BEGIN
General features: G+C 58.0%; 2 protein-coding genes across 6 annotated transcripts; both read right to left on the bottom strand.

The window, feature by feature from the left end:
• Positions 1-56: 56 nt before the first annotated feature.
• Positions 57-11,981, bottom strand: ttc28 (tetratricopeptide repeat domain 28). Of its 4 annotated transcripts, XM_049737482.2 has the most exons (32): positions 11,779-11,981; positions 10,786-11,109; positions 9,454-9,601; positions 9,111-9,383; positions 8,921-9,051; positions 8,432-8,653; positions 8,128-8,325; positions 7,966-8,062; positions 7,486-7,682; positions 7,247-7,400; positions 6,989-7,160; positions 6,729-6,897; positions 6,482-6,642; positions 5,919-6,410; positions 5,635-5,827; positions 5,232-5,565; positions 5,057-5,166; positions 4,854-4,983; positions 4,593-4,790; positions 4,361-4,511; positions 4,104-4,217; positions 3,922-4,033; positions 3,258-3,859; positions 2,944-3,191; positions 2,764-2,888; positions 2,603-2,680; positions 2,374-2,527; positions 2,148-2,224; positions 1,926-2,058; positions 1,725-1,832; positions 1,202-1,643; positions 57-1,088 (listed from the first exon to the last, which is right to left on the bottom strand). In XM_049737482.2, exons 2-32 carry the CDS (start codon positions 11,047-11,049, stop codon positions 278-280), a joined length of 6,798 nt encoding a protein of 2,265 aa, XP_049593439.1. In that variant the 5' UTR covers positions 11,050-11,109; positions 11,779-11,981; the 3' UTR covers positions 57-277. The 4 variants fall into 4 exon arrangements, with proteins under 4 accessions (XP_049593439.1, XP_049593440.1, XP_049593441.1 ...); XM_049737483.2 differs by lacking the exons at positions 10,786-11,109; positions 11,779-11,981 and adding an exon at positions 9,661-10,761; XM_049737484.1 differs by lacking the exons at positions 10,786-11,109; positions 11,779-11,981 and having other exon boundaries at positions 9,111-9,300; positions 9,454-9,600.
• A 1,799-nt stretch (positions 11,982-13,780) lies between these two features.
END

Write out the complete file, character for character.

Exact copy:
General features: G+C 58.0%; 2 protein-coding genes across 6 annotated transcripts; both read right to left on the bottom strand.

The window, feature by feature from the left end:
• Positions 1-56: 56 nt before the first annotated feature.
• Positions 57-11,981, bottom strand: ttc28 (tetratricopeptide repeat domain 28). Of its 4 annotated transcripts, XM_049737482.2 has the most exons (32): positions 11,779-11,981; positions 10,786-11,109; positions 9,454-9,601; positions 9,111-9,383; positions 8,921-9,051; positions 8,432-8,653; positions 8,128-8,325; positions 7,966-8,062; positions 7,486-7,682; positions 7,247-7,400; positions 6,989-7,160; positions 6,729-6,897; positions 6,482-6,642; positions 5,919-6,410; positions 5,635-5,827; positions 5,232-5,565; positions 5,057-5,166; positions 4,854-4,983; positions 4,593-4,790; positions 4,361-4,511; positions 4,104-4,217; positions 3,922-4,033; positions 3,258-3,859; positions 2,944-3,191; positions 2,764-2,888; positions 2,603-2,680; positions 2,374-2,527; positions 2,148-2,224; positions 1,926-2,058; positions 1,725-1,832; positions 1,202-1,643; positions 57-1,088 (listed from the first exon to the last, which is right to left on the bottom strand). In XM_049737482.2, exons 2-32 carry the CDS (start codon positions 11,047-11,049, stop codon positions 278-280), a joined length of 6,798 nt encoding a protein of 2,265 aa, XP_049593439.1. In that variant the 5' UTR covers positions 11,050-11,109; positions 11,779-11,981; the 3' UTR covers positions 57-277. The 4 variants fall into 4 exon arrangements, with proteins under 4 accessions (XP_049593439.1, XP_049593440.1, XP_049593441.1 ...); XM_049737483.2 differs by lacking the exons at positions 10,786-11,109; positions 11,779-11,981 and adding an exon at positions 9,661-10,761; XM_049737484.1 differs by lacking the exons at positions 10,786-11,109; positions 11,779-11,981 and having other exon boundaries at positions 9,111-9,300; positions 9,454-9,600.
• A 1,799-nt stretch (positions 11,982-13,780) lies between these two features.